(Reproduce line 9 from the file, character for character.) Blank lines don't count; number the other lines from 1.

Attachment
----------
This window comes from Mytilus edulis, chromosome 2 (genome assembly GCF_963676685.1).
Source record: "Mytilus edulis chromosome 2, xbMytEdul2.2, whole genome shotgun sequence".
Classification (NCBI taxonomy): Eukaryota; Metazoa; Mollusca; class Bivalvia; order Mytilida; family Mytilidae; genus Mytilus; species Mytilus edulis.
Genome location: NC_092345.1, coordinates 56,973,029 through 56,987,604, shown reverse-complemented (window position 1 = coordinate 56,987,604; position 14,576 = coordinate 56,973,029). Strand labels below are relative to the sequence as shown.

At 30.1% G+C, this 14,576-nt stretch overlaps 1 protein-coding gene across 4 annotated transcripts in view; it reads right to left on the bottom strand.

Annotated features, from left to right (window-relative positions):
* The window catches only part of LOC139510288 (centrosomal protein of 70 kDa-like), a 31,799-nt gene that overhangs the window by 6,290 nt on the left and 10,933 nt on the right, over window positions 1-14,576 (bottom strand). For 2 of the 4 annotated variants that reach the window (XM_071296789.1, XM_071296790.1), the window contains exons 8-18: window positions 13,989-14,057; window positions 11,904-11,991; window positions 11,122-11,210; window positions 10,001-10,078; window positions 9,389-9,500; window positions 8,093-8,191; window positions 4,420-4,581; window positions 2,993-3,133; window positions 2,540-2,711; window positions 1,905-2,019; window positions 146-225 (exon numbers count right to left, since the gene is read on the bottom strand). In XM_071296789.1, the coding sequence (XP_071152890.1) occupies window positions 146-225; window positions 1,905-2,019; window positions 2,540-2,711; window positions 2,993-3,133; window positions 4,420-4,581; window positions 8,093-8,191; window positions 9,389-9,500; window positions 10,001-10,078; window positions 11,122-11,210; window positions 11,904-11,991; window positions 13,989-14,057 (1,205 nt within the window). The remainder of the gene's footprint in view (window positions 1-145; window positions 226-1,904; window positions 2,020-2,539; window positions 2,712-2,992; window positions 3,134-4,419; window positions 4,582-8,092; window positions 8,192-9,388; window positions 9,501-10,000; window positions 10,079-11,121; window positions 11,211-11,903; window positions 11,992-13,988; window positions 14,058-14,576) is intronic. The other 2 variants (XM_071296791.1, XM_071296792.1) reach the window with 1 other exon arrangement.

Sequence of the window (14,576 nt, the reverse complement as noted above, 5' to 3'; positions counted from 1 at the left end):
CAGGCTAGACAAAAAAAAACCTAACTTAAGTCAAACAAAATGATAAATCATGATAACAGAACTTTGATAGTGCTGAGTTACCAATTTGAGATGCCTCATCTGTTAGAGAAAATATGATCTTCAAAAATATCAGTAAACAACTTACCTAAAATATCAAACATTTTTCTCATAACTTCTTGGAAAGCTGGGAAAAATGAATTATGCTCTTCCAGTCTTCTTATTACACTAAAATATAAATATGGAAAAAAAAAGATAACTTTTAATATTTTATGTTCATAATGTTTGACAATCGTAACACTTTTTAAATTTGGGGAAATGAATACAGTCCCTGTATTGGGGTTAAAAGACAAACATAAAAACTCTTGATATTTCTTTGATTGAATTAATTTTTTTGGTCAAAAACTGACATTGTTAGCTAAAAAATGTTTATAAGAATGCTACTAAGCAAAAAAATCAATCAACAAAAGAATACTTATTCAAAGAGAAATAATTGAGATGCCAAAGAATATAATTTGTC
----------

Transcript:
CAGGCTAGACAAAAAAAAACCTAACTTAAGTCAAACAAAATGATAAATCATGATAACAGAACTTTGATAGTGCTGAGTTACCAATTTGAGATGCCTCATCTGTTAGAGAAAATATGATCTTCAAAAATATCAGTAAACAACTTACCTAAAATATCAAACATTTTTCTCATAACTTCTTGGAAAGCTGGGAAAAATGAATTATGCTCTTCCAGTCTTCTTATTACACTAAAATATAAATATGGAAAAAAAAAGATAACTTTTAATATTTTATGTTCATAATGTTTGACAATCGTAACACTTTTTAAATTTGGGGAAATGAATACAGTCCCTGTATTGGGGTTAAAAGACAAACATAAAAACTCTTGATATTTCTTTGATTGAATTAATTTTTTTGGTCAAAAACTGACATTGTTAGCTAAAAAATGTTTATAAGAATGCTACTAAGCAAAAAAATCAATCAACAAAAGAATACTTATTCAAAGAGAAATAATTGAGATGCCAAAGAATATAATTTGTC